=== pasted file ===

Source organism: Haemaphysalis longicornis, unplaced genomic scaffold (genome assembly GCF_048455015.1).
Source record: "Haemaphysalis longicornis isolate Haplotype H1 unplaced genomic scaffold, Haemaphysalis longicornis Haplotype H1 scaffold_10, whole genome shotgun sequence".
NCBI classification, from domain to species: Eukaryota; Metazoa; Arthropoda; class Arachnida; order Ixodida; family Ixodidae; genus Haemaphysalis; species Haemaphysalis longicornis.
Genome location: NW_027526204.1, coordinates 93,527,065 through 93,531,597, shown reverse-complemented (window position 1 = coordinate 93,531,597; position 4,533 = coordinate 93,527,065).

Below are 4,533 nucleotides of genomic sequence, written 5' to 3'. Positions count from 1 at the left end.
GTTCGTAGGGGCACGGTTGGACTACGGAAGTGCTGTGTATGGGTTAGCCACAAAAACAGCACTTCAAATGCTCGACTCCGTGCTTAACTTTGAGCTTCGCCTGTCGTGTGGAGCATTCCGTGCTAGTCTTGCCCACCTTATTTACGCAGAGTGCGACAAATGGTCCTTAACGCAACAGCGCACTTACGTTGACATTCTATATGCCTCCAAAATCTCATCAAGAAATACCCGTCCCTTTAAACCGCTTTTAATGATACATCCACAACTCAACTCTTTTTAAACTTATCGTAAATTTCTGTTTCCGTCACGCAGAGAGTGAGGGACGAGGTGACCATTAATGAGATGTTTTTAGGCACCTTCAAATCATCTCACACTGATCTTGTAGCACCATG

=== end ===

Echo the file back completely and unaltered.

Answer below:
Source organism: Haemaphysalis longicornis, unplaced genomic scaffold (genome assembly GCF_048455015.1).
Source record: "Haemaphysalis longicornis isolate Haplotype H1 unplaced genomic scaffold, Haemaphysalis longicornis Haplotype H1 scaffold_10, whole genome shotgun sequence".
NCBI classification, from domain to species: Eukaryota; Metazoa; Arthropoda; class Arachnida; order Ixodida; family Ixodidae; genus Haemaphysalis; species Haemaphysalis longicornis.
Genome location: NW_027526204.1, coordinates 93,527,065 through 93,531,597, shown reverse-complemented (window position 1 = coordinate 93,531,597; position 4,533 = coordinate 93,527,065).

Below are 4,533 nucleotides of genomic sequence, written 5' to 3'. Positions count from 1 at the left end.
GTTCGTAGGGGCACGGTTGGACTACGGAAGTGCTGTGTATGGGTTAGCCACAAAAACAGCACTTCAAATGCTCGACTCCGTGCTTAACTTTGAGCTTCGCCTGTCGTGTGGAGCATTCCGTGCTAGTCTTGCCCACCTTATTTACGCAGAGTGCGACAAATGGTCCTTAACGCAACAGCGCACTTACGTTGACATTCTATATGCCTCCAAAATCTCATCAAGAAATACCCGTCCCTTTAAACCGCTTTTAATGATACATCCACAACTCAACTCTTTTTAAACTTATCGTAAATTTCTGTTTCCGTCACGCAGAGAGTGAGGGACGAGGTGACCATTAATGAGATGTTTTTAGGCACCTTCAAATCATCTCACACTGATCTTGTAGCACCATG